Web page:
In 2016, a median priced home in Evergreen Public Schools will pay approximately $912.00 towards the levy. If the levy is approved, that same homeowner will pay an estimated $948.00 in 2017, $986.00 in 2018, and $1,025.00 in 2019. Over the three year period of the levy, the homeowner of a median priced home will see their levy tax rate increase on average less than 4 percent annually.
For 2016, Evergreen’s maintenance and operations levy tax rate is $3.51 per thousand of assessed value. The levy rate is determined by the total amount of levy dollars to be collected (limited by state law) and the total assessed value of property within Evergreen Public Schools’ boundaries.
The total property value for a school district (assessed valuation) directly impacts the tax rate for recommended levies and bonds. In general, the higher the assessed value, the lower the property tax rate will be for a replacement levy or bond. The higher the industrial assessed value in a school district, the lower the tax burden will be on residential property owners. Evergreen Public Schools has a relatively low industrial assessed value.
Despite having a lower levy tax rate than Evergreen Public Schools; Vancouver School District will collect more levy tax dollars than Evergreen Public Schools. This is because Vancouver has a higher total assessed value.
The total school tax rate represents the combined total of the replacement levy and previously approved school construction bonds. The replacement levy rate is determined by the total amount of levy dollars to be collected (limited by state law) and the total assessed value of property within Evergreen Public Schools’ boundaries. The total property value for a school district (assessed valuation) directly impacts the tax rate for replacement levies and bonds. In general, the higher the assessed value, the lower the property tax rate will be for a replacement levy or bond.
Where does Evergreen Public Schools get its money?
Funds to pay for the day-to-day operations of Evergreen’s 37 schools are budgeted in the general fund. The primary revenue sources of the general fund are the Washington state general fund, local property taxes (school levies), federal sources and other sources such as fines, fees and donations. More than 40 percent of the state’s general fund is spent on public schools. The legislature devotes this much to K-12 education because Washington’s constitution declares that it is the legislature’s “paramount duty to make ample provision for the general and uniform system of public schools.”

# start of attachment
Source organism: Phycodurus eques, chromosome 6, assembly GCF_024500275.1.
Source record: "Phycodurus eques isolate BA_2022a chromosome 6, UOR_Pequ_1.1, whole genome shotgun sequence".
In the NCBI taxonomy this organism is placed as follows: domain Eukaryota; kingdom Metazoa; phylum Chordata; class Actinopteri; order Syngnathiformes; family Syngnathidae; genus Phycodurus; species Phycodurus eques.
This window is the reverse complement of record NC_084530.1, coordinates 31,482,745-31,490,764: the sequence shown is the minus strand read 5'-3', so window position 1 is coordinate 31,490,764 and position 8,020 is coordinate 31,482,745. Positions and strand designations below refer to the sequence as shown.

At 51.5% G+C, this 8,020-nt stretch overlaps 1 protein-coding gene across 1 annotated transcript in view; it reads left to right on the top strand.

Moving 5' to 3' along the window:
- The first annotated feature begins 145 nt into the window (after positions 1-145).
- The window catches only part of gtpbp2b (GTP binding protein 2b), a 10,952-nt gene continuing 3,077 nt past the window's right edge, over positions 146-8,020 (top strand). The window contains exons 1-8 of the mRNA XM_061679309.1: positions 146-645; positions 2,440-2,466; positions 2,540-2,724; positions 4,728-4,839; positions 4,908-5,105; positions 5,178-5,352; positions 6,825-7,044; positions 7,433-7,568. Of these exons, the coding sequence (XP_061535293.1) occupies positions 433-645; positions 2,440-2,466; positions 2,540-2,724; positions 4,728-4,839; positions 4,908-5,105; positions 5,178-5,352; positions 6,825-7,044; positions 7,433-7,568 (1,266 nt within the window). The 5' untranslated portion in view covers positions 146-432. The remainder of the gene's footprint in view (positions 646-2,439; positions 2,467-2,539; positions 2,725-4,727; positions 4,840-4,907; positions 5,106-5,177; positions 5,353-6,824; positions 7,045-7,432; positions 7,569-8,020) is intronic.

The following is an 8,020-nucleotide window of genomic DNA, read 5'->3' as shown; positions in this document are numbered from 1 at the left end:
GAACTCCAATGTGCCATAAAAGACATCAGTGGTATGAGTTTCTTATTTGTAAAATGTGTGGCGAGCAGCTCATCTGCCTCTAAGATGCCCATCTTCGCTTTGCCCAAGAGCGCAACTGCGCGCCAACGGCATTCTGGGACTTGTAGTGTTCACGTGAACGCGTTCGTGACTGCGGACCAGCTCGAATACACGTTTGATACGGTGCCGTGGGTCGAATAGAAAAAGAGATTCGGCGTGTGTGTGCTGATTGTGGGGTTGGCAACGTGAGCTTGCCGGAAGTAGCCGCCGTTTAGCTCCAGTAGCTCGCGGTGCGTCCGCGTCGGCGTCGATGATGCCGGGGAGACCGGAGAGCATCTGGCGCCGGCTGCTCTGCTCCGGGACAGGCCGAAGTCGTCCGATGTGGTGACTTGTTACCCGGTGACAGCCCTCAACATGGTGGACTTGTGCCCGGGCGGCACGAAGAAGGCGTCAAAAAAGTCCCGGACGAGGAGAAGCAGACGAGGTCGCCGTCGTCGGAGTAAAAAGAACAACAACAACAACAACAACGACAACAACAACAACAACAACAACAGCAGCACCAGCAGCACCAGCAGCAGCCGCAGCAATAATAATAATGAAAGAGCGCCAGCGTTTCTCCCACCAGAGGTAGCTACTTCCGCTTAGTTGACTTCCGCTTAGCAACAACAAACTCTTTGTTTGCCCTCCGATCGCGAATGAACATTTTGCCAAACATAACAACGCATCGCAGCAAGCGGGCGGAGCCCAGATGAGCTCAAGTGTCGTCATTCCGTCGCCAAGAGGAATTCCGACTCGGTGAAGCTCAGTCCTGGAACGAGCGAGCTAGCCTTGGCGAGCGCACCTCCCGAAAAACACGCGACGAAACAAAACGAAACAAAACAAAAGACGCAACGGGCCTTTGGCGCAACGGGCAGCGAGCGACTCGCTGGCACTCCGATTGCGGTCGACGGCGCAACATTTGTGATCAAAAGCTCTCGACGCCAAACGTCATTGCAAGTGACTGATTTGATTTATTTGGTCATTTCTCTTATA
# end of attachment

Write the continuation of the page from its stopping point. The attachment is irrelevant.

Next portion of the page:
Since our last levy, you may have heard about the Washington Supreme Court’s “McLeary Case.” The decision in this case compels the state legislature to fully fund K-12 education.
While the legislature is still working to fulfill those funding requirements, the state is still no close to closing the gap between current funding and what it actually costs to provide basic education. The legislature is currently being held in contempt of court and is subject to a daily fine of $100,000 for not providing that funding. This levy will cover the gap between what the state funds and what it actually costs to maintain vital educational programs, including programs beyond core academics.
The amount a school district receives from the state is largely determined by the number of students enrolled and the education and experience level of its teaching staff. School districts with a high percentage of teachers with advanced degrees and/or a high percentage of experienced staff will receive more money per pupil. Evergreen pays its teachers based on a statewide salary schedule. Another factor that determines the level of state funding received is the number of students enrolled in the following programs: special education, English as a second language, learning assistance and remedial education, career and technical education, and highly capable (EXCEL). Separate funds are also allocated for students who receive bus transportation or receive free/reduced meal prices.
Local levy dollars are collected to fund the difference between state funding and the actual cost of providing educational services. Referred to as a “maintenance and operations” or “replacement” levy, the total amount of levy dollars public schools can collect is limited by state law. For Evergreen Public Schools, levy dollars collected cannot be more than 28 percent of its revenue base (the combined total of state and federal revenues). Levies may be approved for one, two, three or four years. To receive levy dollars, school districts must receive at least 50 percent “Yes” votes from its voters. On the February 9, 2016 ballot, Evergreen Public Schools is asking voters to approve a three-year levy. This levy will replace a previously voter-approved levy (from 2012) that is due to expire at the end of the 2016 calendar year.